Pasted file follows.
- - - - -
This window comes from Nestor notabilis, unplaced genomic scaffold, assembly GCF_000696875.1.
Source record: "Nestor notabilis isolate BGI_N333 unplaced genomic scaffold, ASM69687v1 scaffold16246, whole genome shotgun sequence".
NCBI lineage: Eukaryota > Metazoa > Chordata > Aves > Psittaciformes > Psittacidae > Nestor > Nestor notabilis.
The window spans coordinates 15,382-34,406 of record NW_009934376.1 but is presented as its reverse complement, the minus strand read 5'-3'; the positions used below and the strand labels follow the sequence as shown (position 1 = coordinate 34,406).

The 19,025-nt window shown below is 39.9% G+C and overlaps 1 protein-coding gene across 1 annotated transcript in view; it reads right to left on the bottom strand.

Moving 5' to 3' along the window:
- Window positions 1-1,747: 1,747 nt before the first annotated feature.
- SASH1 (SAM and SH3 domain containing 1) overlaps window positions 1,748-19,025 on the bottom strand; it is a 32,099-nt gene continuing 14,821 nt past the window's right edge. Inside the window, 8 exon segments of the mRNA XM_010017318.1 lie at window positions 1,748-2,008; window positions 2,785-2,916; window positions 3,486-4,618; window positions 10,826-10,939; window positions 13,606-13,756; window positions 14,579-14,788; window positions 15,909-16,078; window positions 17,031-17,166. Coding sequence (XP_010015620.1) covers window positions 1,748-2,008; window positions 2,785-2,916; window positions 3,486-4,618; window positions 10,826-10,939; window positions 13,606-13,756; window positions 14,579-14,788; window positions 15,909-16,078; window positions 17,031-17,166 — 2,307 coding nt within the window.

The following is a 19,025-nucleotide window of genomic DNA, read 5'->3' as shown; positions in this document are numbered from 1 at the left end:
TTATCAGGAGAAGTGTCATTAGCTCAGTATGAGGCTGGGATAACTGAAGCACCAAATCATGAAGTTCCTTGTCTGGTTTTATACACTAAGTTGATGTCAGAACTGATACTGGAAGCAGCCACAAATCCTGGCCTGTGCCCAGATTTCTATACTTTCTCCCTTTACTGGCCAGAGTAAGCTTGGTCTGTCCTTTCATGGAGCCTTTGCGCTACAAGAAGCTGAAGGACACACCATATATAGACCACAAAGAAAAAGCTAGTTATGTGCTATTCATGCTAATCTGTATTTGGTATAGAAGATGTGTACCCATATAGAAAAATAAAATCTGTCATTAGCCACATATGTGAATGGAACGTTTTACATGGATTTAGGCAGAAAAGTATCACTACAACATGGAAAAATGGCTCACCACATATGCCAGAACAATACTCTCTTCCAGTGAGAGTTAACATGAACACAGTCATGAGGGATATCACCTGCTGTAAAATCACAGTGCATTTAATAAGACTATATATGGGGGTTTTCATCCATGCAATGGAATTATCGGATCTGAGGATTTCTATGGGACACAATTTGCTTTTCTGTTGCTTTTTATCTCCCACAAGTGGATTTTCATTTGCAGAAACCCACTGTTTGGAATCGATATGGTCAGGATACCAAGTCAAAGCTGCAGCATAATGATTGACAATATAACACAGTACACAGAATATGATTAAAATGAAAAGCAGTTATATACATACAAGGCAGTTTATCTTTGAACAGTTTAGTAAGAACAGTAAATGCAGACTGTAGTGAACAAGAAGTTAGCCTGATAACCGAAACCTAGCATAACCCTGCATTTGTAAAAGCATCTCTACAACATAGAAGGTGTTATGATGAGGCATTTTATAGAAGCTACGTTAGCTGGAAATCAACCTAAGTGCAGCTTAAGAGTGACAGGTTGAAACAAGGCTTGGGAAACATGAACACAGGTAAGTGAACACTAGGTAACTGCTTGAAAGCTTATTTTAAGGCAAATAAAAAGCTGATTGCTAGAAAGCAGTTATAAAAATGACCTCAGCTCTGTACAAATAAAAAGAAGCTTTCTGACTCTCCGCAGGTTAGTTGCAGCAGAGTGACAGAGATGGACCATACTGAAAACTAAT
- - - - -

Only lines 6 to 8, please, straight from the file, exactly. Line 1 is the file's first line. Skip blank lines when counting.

Moving 5' to 3' along the window:
- Window positions 1-1,747: 1,747 nt before the first annotated feature.
- SASH1 (SAM and SH3 domain containing 1) overlaps window positions 1,748-19,025 on the bottom strand; it is a 32,099-nt gene continuing 14,821 nt past the window's right edge. Inside the window, 8 exon segments of the mRNA XM_010017318.1 lie at window positions 1,748-2,008; window positions 2,785-2,916; window positions 3,486-4,618; window positions 10,826-10,939; window positions 13,606-13,756; window positions 14,579-14,788; window positions 15,909-16,078; window positions 17,031-17,166. Coding sequence (XP_010015620.1) covers window positions 1,748-2,008; window positions 2,785-2,916; window positions 3,486-4,618; window positions 10,826-10,939; window positions 13,606-13,756; window positions 14,579-14,788; window positions 15,909-16,078; window positions 17,031-17,166 — 2,307 coding nt within the window.